Maritime – An Introduction & Some Definitions

19th-century-american-maritimeThere’s something wildly irresistible about the sea. Its natural beauty, its legends, its call for courage. The maritime world has its own history – often connected to the history of nations – but still uniquely its own.

Gazette665’s new series explores 19th Century American Maritime. It’s a year long study – drawing from my research notes from the past two years. We’ll explore the foundations of American maritime (going back to the Colonial and American Navy beginnings), the whaling industry, lighthouses, and the Civil War era blockade runners which introduced a new era of maritime history with improved technology.

So…today’s blog post will give you a glimpse of what’s to come and cover some practical terminology that will be helpful in the series. I’ll also reveal something ironic about my love of maritime and my life…

Charting A Course

You might be surprised to find that early American maritime history, whaling, lighthouses, and blockade runners all tie together and are more closely related than the general topic heading “19th Century Maritime.”

From the Native Americans to the arriving colonials, America’s history is linked to the oceans, rivers, and lakes. Sailing ships brought the settlers to the new world. Rivers allowed them to explore the expansive land with greater ease. Native Americans taught the new arrivals how to fish and hunt whales.

chesapeakeWith the rise of trade and mercantilism during the Colonial Era, fishing and whaling industries expanded along the New England Coast. The trades prospered, and harvesting the sea became a steady livelihood for many.

Increasing maritime traffic along the coasts prompted the building of signals – first bonfires, later “official” lighthouses. During the early 19th Century, more and more lighthouses were built along the Atlantic, Gulf, and Great Lakes Coasts; eventually – about mid-century – the West Coast got its first lighthouses. Government agencies and employees kept the lights burning in an elaborate and important system.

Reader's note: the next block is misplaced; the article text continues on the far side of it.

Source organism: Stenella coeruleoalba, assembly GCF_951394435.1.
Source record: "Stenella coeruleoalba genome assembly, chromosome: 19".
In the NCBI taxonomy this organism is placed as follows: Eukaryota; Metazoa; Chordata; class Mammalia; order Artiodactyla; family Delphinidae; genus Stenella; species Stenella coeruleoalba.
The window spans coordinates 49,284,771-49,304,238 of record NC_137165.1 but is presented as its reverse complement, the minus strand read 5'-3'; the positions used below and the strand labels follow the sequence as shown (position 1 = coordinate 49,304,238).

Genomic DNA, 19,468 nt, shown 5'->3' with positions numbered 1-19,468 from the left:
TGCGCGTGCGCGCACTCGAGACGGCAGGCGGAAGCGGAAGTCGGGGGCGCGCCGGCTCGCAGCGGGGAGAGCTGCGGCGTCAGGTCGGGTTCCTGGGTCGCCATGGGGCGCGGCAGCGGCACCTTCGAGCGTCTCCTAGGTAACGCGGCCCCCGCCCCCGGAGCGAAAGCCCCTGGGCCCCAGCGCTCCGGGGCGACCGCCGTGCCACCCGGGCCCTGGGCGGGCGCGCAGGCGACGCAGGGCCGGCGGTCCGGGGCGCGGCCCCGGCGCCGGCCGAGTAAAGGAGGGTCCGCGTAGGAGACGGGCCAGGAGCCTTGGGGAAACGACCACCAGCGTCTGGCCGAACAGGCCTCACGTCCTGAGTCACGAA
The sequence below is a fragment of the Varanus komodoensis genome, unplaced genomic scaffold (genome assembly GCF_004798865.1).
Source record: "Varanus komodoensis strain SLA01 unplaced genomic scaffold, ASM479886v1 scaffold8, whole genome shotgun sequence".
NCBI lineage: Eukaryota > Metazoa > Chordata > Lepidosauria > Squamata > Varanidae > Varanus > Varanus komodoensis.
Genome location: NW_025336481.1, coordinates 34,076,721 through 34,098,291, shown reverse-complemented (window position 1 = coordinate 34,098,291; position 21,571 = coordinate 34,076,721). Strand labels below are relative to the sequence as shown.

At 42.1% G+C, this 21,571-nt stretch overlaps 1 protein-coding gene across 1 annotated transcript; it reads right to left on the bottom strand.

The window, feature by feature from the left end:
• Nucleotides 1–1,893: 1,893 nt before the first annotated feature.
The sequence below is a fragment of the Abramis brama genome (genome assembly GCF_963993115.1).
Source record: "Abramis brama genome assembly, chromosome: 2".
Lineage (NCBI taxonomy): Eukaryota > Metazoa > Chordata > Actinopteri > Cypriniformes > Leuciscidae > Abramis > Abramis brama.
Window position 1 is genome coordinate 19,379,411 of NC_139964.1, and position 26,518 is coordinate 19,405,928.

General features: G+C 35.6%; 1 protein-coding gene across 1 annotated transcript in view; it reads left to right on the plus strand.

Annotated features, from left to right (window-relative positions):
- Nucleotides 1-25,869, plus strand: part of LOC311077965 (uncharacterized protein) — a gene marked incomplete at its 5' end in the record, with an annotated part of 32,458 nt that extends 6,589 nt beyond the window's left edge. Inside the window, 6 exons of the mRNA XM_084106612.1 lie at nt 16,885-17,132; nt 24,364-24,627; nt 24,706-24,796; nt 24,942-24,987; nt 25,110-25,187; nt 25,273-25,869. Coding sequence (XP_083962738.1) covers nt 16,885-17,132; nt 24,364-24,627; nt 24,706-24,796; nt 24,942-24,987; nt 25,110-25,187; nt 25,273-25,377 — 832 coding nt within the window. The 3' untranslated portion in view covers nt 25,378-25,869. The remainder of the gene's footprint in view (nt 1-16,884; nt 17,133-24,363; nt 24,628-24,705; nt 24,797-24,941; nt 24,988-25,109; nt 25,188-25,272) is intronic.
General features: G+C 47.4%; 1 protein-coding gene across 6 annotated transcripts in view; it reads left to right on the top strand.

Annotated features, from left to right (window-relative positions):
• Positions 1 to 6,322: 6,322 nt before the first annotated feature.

Though often overlooked, the American Civil War spelled a transformation in American maritime. It significantly increased the power of the U.S. Navy. Southern blockade runners trialed innovative technology developed and built in European shipyards. The conflict also marked an ending for the great American whaling fleet (ever heard of Confederate cruisers?). Further the 1860’s conflict destroyed (and later rebuilt) lighthouses along the Southern coast.

This blog series in 2017 will share about all four aspects in 3 month sections. It won’t be comprehensive, but it will share new information and perspectives! Focusing primarily on the American Maritime industries and developments between 1800 and 1870, it will provide plenty of “seas” for inquisitive minds.

A Few Nautical Terms

Definitions from the Noah Webster Dictionary (1828):

Fore – going first; usually preceding the other part of; as the fore part of a ship (the front of the boat)

Aft – In seamen’s language, a word used to denote the stern or what pertains to the stern of a ship; as, the aft part of the ship; haul aft the main sheet, that is, further toward the stern. Fore and aft is the whole length of the ship. Right aft is in a direct line with the stern. (the back of the boat)

Port – In seamen’s language, the larboard or left side of a ship…

uss_congress_1841Starboard – pertaining to the right had side of a ship…

Leeside – The side of a ship or boat farthest from the point whence the wind blows; opposite of weatherside

The Great Irony

Okay, it will no longer be a secret. I get seasick.

It’s ironic – considering how fascinated I am with maritime history. But just ask my family, it’s best for me to enjoy nautical experiences through the pages of a book or a good movie.

It’s really sad, I know. I thoroughly enjoyed some parts of the short day-trip voyage I got to make, but there were plenty of other experiences on that day I’d rather not recall. Well, chalk it up to writer’s experience. (I can thoroughly sympathize with the Pilgrims on the Mayflower or Lord Nelson!)

So let me hear the sound of the waves on the shore and see the sparkling water. I’ll enjoy the legends and history of the sea and its adventurers from the safety of my beach chair…

Sails to the west!

Your Historian,

Miss Sarah

P.S. Do you have a favorite era or aspect of maritime history?

About Sarah Kay Bierle

I’m Sarah Kay Bierle, historian, living history enthusiast, and historical fiction writer. When sharing history, I try to keep the facts interesting and understandable. History is about real people, real actions, real effects and it should inspire us today.
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